Photo Credit: Mosaica Press

Title: A Taste of Maharal
By Rabbi Doniel Baron
Mosaica Press



When pausing for a moment to think about the great luminaries of Jewish Philosophy over the last millennium the list would be quite lacking if one were to leave out Rabbi Yehuda Loew, more commonly known as the Maharal. The Maharal is undoubtedly the 16th century’s preeminent scholar of Jewish thought. Rabbi Loew, the Chief Rabbi of Prague, authored dozens of breathtaking sefarim over the course of his legendary life. His works span from the Chumash, Nach, Mishna, Gemara, the holidays, Jewish philosophy, mysticism, and everything in between.

The Maharal is classically celebrated for taking deep Kabbalistic and mystical ideas and bringing them down to Earth, composing them in a deep and beautiful style. He masks the traditional Kabbalistic terms in more the conventional Rabbinic Hebrew. The books of the Maharal are a treasure trove of Jewish thought, organized magnificently based on topic, yet with significant overlap with many principles and theories coming up time and time again in various sources. Access to Rabbi Loew’s works was limited to those who could to read, understand, and grapple with Hebrew texts. That is until now.

Rabbi Doniel Baron, senior lecturer at Aish HaTorah, and a disciple of Rabbi Moshe Shapiro, took upon himself the task of changing that. Rav Shapiro, the world renowned Ba’al Macshava in Yerushalayim, made it his undertaking to unlock the door to the incredible, yet difficult, sefarim and less commonly learned tomes, including none other than the writings of the Maharal. Rabbi Baron, in this groundbreaking sefer embarks upon a similar journey.

Rabbi Baron outlines the core ideas which the Maharal conveys, and in relatively short essays opens the readers’ eyes to the beauty of the Maharal’s Torah. Some pieces touch upon recurring themes and concepts that the Maharal mentions in multiple places throughout his books, others are unique pieces that are simply insightful and inspiring pearls of Torah. Rabbi Baron’s masterpiece is divided into nine sections: Adam, The Jewish Nation, Interpersonal Relationships, Exile and Redemption, Torah, Lashon HaKodesh, tefillah, Chazal and aggadata, and sechel, nefesh, and guf (Intelligence, Spirit, and Body).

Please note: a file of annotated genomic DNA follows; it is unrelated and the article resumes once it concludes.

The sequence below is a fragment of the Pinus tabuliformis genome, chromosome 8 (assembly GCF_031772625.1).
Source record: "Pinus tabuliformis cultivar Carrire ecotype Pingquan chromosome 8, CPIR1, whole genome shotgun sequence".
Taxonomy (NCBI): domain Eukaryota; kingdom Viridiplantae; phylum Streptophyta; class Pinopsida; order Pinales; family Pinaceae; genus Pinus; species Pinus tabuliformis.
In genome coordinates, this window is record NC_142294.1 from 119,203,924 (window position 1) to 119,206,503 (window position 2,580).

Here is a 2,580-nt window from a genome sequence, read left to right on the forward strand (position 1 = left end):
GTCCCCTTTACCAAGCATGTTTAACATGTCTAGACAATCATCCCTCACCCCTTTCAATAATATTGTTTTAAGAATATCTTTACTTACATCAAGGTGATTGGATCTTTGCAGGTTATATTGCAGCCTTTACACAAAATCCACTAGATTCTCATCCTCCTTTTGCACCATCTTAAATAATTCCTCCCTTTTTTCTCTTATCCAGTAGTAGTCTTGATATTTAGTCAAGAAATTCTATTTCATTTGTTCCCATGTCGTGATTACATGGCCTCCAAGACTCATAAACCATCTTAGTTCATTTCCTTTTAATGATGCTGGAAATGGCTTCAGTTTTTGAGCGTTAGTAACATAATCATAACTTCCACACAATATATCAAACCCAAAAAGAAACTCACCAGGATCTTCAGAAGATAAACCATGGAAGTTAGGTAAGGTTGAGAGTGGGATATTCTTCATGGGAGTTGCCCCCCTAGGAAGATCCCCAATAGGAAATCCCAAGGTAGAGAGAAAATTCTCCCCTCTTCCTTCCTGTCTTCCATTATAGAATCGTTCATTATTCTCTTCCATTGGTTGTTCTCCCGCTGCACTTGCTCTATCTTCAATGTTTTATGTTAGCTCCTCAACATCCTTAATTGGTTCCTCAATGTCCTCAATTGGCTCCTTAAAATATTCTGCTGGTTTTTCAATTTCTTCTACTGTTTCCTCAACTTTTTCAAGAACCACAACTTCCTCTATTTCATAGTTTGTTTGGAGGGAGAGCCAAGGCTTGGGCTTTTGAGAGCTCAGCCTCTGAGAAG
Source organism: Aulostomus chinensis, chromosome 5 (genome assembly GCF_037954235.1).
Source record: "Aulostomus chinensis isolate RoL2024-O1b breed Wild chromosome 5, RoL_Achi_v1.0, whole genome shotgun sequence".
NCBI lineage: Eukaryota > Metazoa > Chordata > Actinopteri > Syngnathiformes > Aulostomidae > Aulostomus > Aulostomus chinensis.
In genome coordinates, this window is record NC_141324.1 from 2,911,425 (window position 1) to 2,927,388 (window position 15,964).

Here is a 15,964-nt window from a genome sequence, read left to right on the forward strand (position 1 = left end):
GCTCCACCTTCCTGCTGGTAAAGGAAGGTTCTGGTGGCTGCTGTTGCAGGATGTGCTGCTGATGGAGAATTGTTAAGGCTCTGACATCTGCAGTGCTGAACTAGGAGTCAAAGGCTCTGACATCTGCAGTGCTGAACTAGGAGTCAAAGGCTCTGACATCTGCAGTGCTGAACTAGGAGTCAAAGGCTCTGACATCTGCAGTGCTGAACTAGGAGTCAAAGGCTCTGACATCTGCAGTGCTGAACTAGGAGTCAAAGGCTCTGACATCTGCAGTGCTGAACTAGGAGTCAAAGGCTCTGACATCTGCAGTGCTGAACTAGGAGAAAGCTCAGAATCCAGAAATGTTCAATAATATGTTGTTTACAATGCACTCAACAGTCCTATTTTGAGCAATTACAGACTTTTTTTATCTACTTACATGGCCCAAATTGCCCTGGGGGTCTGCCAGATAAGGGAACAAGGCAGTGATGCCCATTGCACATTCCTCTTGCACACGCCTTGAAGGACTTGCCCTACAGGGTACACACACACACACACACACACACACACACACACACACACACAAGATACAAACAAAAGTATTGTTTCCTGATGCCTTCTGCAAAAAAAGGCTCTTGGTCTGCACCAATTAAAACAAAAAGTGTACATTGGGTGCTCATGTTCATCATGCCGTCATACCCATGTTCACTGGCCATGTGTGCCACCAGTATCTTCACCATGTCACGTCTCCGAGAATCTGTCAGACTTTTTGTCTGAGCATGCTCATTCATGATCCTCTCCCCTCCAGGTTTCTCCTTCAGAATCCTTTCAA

Each section contains multiple chapters which delve into the depths of the Maharal’s wisdom on the topic at hand. The book is magnificently written in an easy-to-read modern English, while providing the Hebrew text in the footnotes. Having the original language below is incredibly helpful for the more advanced learner who wants to see and comprehend the primary text, as well as to the learner who is trying to advance their reading skills. This new sefer is truly transformative and will serve to open the eyes of the broader English-speaking community to the Maharal’s previously sheltered gems of Torah.

Rabbi Baron writes that “The Maharal reveals recurring themes in Chazal. The Maharal demonstrates how they are part of a single unified system of recurring patterns in truth. And in his unique style, the Maharal alludes to the practical message that lies within even the loftiest ideas” (Page 281). This statement rings true for the work Rabbi Baron has published about the Maharal too. Rabbi Baron covers many of the key tenets of the Maharal’s thought and brings them to the readers’ attention in a deep yet incredibly practical and impactful way. Often sticking to the text of the Maharal one might have thought this book is simply a translation, but it is much more. It is a guide, aiming to take the hidden treasures of the Maharal and make them relevant and alive. To take the deepest of messages and package them in a manner which is relatable to the readers daily life is an amazing task. There are short prompts and questions that are written under the title of each chapter, which help focus the reader’s attention to the major questions at hand, in what seems to be an attempt to assist the reader gather the fruits they are about to pick.

Rabbi Baron beautifully provides us with a ripe picking of some of the sweetest and most delicious fruit from the Maharal’s orchard. This sefer sets out to, and brilliantly succeeds, at providing more than a mere taste of the Mahral’s insights on the topics at hand. As an Amazon reviewer wrote, this is the “first time I’ve understood the Maharal.” This work was truly fantastic, I believe all readers would agree that they wish to future volumes come and open the gates of the Maharal’s brilliance to the broader English community. A major kudos to Rabbi Baron for embarking on this expedition of bringing the hidden jewels of the Maharal back to the forefront of the English-speaking Torah learning.


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